of titles and missional relevance

Earning my DMin (Doctor of Ministry) has caused me once again to bump up against  interesting perceptions. I have long had a personal policy of using only the titles concerning myself which are appropriate in a given situation. How is that for a convoluted blog post introduction? :)

Let me illustrate what I mean this way. At the church campus, when I am working with kids and their parents, I typically go by Pastor Glen. It is a role in which I function in that context. However, I am not bothered if people simply call me Glen. In fact, I prefer it in the case of adults. I am not Dr. Woods, Reverend Woods, or any other monikers which build walls between me and others. Besides, if I called myself Dr. Woods at church, the children would think I am a medical doctor, and the parents would think I am unapproachable. Why bother to raise unnecessary concerns?

When I am in the community doing church-sponsored outreach, such as gathering children to go to the church campus for mid-week Kids JAM, I go by either Glen, or if they prefer, Pastor Glen. I am not Reverend, Doctor, or  the more maligned term (in the eyes of unchurched folks and many churched folks too, at least in my city) evangelist Glen. I am just Glen. I do the work of the evangelist, but I do not use the title to refer to myself. Indeed, I could argue that I am more evangelist or missionary than I am pastor in terms of how I function practically, taking into account the whole of my life, and not just what I do on the church campus.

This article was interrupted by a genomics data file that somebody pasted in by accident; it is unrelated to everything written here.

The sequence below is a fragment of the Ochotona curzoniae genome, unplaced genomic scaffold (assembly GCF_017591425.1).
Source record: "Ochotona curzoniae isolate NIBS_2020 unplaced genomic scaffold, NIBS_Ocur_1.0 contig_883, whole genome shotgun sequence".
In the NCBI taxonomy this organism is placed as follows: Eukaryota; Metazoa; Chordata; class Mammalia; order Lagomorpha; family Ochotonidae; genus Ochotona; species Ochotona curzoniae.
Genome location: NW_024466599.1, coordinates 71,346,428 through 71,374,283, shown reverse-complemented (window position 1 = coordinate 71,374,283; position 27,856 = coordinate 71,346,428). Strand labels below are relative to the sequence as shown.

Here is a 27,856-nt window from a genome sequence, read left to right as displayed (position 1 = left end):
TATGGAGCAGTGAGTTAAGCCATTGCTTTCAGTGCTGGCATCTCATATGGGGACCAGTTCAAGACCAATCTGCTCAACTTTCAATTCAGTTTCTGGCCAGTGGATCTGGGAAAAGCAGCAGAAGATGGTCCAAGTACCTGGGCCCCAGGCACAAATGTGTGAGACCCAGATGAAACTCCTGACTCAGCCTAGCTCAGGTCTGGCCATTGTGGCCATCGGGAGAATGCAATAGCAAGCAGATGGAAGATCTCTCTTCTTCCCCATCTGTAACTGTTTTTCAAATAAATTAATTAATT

At work or when I am running errands around town, I am simply Glen. Not Dr. Woods. Not Pastor Glen, and so on.

My point is this. Do we use titles which bridge new relational connections, or do we rely on irrelevant titles which build walls in our specific contexts? My most effective missional titles in my city are warehouseman, forklift driver and truck driver. People can relate to those. They typically build bridges, rather than create misunderstandings. With kids, I often refer to self-describing terms to which they can relate, such as football player or basketball player (back in the day, that is!), or perhaps keyboard player, “Captain Shoelace, Defender of the Untied Shoes,” or funny story teller. You get the idea.

How might this apply to your life? I am not suggesting that we downplay any accomplishments or display false humility. I really am honored to have the privilege of enjoying the opportunities which have come my way, and I don’t discount the hard work I had to do in the process. Yet, I also have enough self-confidence that I do not need to be constantly reminded of those things through the unnecessary use of honorifics. Make sense? Off you go. Be who God has made you to be in your community. The substance of your character will speak for itself. And the lost will ask of the hope which is in you because of your actions and attitudes, rather than a mere title to which they have difficulty relating.


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